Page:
BOSTON (AP) — When Massachusetts adopted its landmark health care law in 2006, the goals were ambitious and the potential solutions complex.
More than 90 percent of its residents already had health insurance, but the state hoped to cover nearly everyone by plugging as many holes as possible in its system, short of a so-called single payer option.
What resulted was a state law that became the blueprint for the 2010 federal Affordable Care Act signed by President Barack Obama.
Now, as other states begin grappling with the intricacies of the federal health care overhaul, many are looking for lessons from the largely successful Massachusetts model as well as from its limitations and remaining challenges.
Officials from Wisconsin, Minnesota, Colorado, West Virginia and Rhode Island have worked with Jonathan Gruber, an MIT economics professor who helped craft both the state and federal laws, to set up their exchanges.
What are they getting in return? A guide to a law that has resulted in more people visiting doctors, more employees getting coverage through their jobs and an increase of insured residents to 98 percent, far above the national average, including virtually all children and senior citizens. That's an additional 400,000 people with insurance since the law took effect.
Other states would also do well to note the difficulties resulting from the law: a shortage of primary care doctors, which is expected to be an unintended consequence of the federal law, and an increase in the number of procedures that insurers were required to pay for, which raised costs.
Massachusetts' law, written for a state that is relatively richer and more highly educated than others, won't be a perfect fit for any other state, of course. But the experiences resulting from the law have played out on personal levels universal to all 50 states — in doctor's offices, at kitchen tables and in human resource departments.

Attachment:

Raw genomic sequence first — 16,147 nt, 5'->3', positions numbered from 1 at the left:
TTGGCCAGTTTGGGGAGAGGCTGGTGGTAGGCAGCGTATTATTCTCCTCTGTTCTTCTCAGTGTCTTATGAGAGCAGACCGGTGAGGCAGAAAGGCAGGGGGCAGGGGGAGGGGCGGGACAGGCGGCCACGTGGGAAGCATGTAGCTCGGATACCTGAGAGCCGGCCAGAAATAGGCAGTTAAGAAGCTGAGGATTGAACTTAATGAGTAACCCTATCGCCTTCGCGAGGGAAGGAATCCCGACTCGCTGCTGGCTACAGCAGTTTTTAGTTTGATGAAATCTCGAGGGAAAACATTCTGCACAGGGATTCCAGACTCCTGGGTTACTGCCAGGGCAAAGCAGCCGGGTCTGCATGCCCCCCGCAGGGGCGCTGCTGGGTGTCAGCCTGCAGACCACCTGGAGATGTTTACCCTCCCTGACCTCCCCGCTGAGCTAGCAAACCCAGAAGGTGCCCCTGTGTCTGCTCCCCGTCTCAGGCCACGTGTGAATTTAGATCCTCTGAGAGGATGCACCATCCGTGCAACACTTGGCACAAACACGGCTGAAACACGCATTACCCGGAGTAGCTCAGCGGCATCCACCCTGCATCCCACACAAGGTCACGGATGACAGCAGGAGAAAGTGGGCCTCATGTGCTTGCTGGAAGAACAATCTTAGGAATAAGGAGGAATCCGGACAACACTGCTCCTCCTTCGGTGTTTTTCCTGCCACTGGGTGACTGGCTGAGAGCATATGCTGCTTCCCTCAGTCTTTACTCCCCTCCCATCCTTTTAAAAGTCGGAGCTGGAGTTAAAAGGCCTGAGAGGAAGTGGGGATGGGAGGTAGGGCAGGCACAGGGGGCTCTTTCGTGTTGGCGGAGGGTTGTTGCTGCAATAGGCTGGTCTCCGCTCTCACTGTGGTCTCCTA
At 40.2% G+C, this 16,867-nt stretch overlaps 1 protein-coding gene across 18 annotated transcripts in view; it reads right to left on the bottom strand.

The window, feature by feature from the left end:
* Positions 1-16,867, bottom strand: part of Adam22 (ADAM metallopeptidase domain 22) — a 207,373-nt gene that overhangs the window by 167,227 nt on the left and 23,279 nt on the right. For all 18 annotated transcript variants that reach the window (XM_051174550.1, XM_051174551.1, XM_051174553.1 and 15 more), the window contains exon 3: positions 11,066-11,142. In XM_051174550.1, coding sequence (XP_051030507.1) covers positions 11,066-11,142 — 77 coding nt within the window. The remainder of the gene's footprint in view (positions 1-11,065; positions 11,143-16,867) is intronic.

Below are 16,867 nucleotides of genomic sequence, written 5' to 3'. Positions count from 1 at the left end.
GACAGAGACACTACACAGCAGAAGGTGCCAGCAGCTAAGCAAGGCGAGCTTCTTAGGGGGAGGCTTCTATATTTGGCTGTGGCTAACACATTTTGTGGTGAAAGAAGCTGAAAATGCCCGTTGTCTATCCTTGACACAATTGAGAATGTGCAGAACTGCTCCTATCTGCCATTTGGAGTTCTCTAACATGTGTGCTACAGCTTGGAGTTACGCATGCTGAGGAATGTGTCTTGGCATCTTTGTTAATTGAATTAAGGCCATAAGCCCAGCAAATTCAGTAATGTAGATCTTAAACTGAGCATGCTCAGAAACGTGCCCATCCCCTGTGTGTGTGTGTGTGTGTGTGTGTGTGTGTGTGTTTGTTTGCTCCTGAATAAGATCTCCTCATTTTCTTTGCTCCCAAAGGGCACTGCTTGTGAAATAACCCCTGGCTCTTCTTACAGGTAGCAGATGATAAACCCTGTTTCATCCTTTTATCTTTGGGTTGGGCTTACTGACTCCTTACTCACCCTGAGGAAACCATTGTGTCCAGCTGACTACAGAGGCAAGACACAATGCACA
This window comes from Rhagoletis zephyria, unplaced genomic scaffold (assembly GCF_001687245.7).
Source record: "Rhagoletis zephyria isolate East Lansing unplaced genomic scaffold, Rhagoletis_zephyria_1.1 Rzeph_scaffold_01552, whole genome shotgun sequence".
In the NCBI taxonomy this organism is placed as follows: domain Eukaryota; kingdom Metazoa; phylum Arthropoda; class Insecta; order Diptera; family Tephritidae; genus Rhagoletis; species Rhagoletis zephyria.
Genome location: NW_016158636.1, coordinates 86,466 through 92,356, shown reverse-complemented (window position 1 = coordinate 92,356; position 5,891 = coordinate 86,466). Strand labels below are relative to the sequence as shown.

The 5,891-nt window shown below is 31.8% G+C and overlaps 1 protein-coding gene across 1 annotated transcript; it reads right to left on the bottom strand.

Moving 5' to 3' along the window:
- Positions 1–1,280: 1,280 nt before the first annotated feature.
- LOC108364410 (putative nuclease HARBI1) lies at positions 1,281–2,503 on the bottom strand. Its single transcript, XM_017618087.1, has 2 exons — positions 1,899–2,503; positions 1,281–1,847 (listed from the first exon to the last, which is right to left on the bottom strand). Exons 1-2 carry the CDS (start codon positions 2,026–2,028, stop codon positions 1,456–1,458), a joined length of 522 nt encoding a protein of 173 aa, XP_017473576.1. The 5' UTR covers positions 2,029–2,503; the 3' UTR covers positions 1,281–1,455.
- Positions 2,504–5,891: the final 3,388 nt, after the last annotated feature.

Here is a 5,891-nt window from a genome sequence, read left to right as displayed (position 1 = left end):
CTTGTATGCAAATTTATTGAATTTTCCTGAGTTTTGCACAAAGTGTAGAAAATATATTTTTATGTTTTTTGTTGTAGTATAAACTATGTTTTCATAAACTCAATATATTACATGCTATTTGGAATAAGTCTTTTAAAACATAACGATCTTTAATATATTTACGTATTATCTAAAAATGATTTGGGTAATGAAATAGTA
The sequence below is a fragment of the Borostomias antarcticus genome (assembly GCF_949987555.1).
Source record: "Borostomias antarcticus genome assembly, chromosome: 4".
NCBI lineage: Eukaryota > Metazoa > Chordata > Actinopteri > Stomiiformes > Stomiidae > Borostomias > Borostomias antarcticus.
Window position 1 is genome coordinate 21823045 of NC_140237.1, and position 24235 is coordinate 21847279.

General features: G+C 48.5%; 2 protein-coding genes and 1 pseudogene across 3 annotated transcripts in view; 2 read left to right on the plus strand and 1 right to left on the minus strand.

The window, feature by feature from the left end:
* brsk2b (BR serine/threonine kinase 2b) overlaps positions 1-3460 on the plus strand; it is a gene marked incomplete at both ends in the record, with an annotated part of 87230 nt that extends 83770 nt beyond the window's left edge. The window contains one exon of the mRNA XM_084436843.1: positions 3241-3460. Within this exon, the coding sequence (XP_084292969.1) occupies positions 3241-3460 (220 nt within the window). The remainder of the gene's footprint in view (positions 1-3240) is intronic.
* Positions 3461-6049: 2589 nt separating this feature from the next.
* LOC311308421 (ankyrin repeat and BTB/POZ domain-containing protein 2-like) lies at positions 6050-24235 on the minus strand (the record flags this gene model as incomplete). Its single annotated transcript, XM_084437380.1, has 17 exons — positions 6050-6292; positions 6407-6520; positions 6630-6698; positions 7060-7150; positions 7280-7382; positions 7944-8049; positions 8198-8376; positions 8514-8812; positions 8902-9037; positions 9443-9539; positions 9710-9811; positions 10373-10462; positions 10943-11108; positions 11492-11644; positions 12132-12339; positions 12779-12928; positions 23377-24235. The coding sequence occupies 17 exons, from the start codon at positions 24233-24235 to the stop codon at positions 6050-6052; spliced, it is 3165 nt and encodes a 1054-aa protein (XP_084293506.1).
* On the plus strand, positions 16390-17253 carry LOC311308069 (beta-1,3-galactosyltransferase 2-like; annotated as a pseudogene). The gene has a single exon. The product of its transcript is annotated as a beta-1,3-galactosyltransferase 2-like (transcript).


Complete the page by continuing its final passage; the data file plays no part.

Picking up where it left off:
Among those most directly affected were the uninsured who had relied on care from emergency rooms, the cost of which was borne by hospitals and taxpayers. The law's top objective was to get those people into health plans. A system was created to subsidize care for people earning less than three times the poverty level and design lower-cost private plans for those earning more.
For Valerie Spain, the overhaul proved to be a lifesaver. She was underemployed in 2011 and no longer able to extend her insurance coverage from her previous job, an option that had been costing her $550 a month.
The 57-year-old former operations manager found insurance through the new subsidized program. She pays a $20 co-pay for visits to her doctor's office but no premiums.
Without the insurance, Spain said she doesn't know how she would keep her diabetes under control.
"I'm sure I would have had to be rationing my medication," she said.
The influx of such new patients is good for those who finally have insurance, but it's been tough on doctors, said Richard Dupee, a 67-year-old primary care doctor and chief of geriatrics service at Tufts Medical Center. He said many have declined to accept patients on the subsidized plans because the reimbursement rates are not as good as private plans.
"If you nickel and dime the doctors, they are not going to take the insurance," said Dupee, who has been in practice for more than 30 years and teaches at Tufts University School of Medicine.
The state also faces a shortage of primary care doctors, Dupee said, making it harder for the newly insured to get an appointment. He said the bulk of his students are heading into subspecialties, with few choosing primary care.
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